Introduction to the Interaction Matrix Method
Traditional usability tests are slow and require you to interpret qualitative feedback. Collecting feedback from participants is cumbersome, and synthesizing your notes into insights and actions can be daunting. Sharing this information with your team is difficult. That’s because you have to decode how users perform tasks.
But it doesn’t have to be that way. This is where the Interaction Matrix can kick this work into warp speed.
What is the Interaction Matrix?
The Interaction Matrix is a powerful and intuitive tool for understanding the actions of your audience on a web page. You can swiftly evaluate hundreds of participants using qualitative and quantitative data. Learning this method to make UI design improvements is well worth the time spent, for both designers and product managers alike.
You’ll understand how audiences interact with each iteration of your screen design. This allows you to pinpoint areas of improvement to make your designs more usable and compelling.
The Interaction Matrix is a vehicle for documenting feedback and taking action in 3 distinct parts:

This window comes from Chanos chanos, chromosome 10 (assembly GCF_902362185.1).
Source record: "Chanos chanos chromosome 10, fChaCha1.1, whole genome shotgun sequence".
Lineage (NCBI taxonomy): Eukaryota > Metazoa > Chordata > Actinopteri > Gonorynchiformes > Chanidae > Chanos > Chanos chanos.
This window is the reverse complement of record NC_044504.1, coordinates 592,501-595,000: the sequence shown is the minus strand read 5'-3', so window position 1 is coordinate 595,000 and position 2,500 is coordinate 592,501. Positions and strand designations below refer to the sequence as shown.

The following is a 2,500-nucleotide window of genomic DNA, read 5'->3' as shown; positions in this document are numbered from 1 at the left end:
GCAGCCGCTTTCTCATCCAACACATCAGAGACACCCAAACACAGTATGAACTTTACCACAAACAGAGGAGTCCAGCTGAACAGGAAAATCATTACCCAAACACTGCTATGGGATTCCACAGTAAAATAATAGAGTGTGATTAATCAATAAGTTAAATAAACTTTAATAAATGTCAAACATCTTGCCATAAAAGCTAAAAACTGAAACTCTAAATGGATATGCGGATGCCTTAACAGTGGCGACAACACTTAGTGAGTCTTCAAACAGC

- Directives inform the usability of specific actions in your user interface.
- Participants’ success in completing directives informs areas of improvement in the design.
- Actionable recommendations surface alongside each directive to drive the next iteration or round in a confident way.
Why is this important? Engaging your users and getting them to take action can be difficult. And without clear evidence of user engagement, it’s hard to convince your team that a design is effective. The Interaction Matrix helps you examine your interactions with others so you can understand what is going on using documentation.
The Interaction Matrix brings clarity into user experience design so there are no more guessing games when designing interfaces. Instead, we showcase concrete evidence about which parts might work better than others based on our own data.
More importantly, the Matrix is sharable and easily digestible. This allows your entire team to get on the same page and decide on the best course of action.